The "KISS" in KISS Blepharoplasty has nothing to do with those bite-size pieces of chocolate wrapped in foil, a tender meeting of the lips, or the heavy metal band from the seventies. It's a reference instead to a principle widely revered in science, technology, and business that states that simplicity of design should always be a goal, while nonessential complexity is best avoided.
Or, to say it more directly, "Keep it Simple, Stupid!"
But why? Is there something wrong with complexity?
No, there's nothing inherently wrong with complexity per se, just as long as it's really required. Think back to Rube Goldberg's cartoons of those wildly complicated "non-KISS" machines, ultimate examples of complexity created just for the heck of it.
So what does this have to do with blepharoplasty? Just ask any experienced revision expert who provides care to patients unhappy with their results and you'll hear the same answer.
While improper execution of an operation by the first surgeon is typically the primary cause of many mishaps, a common and major contributing factor is often poor judgment in the very selection of the procedures that were undertaken.
Most surgeons like to think of themselves as practicing at the forefront of their specialties by offering only the latest and greatest. Despite increased invasiveness, surgical difficulty, or lack of a long-term track record, some new procedures become quickly touted as superior replacements for more reliable and less destructive techniques.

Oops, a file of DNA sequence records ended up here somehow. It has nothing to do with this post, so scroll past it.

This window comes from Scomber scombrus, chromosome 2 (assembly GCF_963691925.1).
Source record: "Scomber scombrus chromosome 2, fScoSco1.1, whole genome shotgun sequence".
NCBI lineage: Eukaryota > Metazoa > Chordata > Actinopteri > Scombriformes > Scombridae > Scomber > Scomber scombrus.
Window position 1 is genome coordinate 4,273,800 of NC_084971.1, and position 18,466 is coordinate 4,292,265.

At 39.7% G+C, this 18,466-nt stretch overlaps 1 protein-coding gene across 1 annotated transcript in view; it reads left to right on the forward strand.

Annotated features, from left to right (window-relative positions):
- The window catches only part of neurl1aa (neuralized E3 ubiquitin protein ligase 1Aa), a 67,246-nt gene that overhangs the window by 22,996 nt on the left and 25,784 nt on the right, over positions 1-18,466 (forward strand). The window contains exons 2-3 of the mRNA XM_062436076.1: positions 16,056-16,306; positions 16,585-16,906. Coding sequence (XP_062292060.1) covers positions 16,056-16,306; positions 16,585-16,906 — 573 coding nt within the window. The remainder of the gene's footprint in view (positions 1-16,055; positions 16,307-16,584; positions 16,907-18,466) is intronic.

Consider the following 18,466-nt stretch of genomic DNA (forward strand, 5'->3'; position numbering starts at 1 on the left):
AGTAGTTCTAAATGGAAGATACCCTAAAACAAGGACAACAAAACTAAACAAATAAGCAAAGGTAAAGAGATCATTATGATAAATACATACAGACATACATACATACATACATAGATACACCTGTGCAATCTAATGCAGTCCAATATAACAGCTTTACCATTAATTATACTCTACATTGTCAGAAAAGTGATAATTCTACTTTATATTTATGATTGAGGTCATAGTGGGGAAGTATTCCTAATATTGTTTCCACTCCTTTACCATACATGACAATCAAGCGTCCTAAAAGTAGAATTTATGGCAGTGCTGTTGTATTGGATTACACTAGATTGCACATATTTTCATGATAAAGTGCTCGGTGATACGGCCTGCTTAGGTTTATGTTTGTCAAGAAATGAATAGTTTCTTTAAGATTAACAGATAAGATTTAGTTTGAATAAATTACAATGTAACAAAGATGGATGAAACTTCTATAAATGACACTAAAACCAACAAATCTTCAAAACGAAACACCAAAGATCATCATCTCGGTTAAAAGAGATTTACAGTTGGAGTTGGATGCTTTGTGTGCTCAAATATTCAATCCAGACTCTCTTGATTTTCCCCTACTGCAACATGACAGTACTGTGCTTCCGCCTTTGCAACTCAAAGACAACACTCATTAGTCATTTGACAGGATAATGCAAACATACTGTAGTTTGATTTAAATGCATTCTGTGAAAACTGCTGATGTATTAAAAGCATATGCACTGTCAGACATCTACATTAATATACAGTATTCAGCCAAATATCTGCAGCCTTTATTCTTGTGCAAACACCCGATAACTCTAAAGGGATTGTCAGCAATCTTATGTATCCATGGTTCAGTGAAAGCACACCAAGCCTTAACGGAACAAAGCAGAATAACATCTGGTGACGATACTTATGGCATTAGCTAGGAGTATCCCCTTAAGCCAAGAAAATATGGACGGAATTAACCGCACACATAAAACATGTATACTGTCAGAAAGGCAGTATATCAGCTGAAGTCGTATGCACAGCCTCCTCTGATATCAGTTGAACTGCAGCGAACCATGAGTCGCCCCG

A related form of misjudgment is simple overkill -- employing multiple procedures when a single procedure would work as well or even better.
Antoine de Saint Exupéry, author of The Little Prince, noted that "It seems that perfection is reached not when there is nothing left to add, but when there is nothing left to take away (in this case, referring to the number of operations, not remaining eyelid tissue!)."
In many cases, doing less is actually more, while doing more is not only superfluous but an invitation for trouble if not disaster.
Throwing everything but the kitchen sink at a common problem with a straightforward fix can result in delayed healing, an artificial appearance, higher rates of both immediate and late-term complications, not to mention increased costs.
To be clear, the concept of simplicity as used here is by no means synonymous with the least invasive or least challenging methods, which often achieve little. For simpler to succeed, a surgeon must possess a deep understanding of both the problems at hand and all remedial methods and then devote an almost fanatical level of attention to even the smallest details to, in essence, extract more improvement out of each and every step along the way, doing no more or no less than is needed.
As Albert Einstein observed, "Everything should be made as simple as possible, but not simpler." In other words, while simplicity for the sake of simplicity alone is not the goal, unnecessarily complex solutions should be shunned.
It may come as a surprise to some to learn that practicing such simplicity demands a very high level of expertise, a good reason for patients to be more selective about choosing a surgeon than most are. After all, it takes a lifetime of dedication and practice for a master Zen calligrapher to learn to create art in just a few strokes.
Of course, some patients do indeed have anatomical conditions that require unusually aggressive or multiple procedures. However, the large majority do not. In the end, the number and complexity of procedures performed correlates poorly with the quality of the result.
Careful selection and skilled execution matter much more.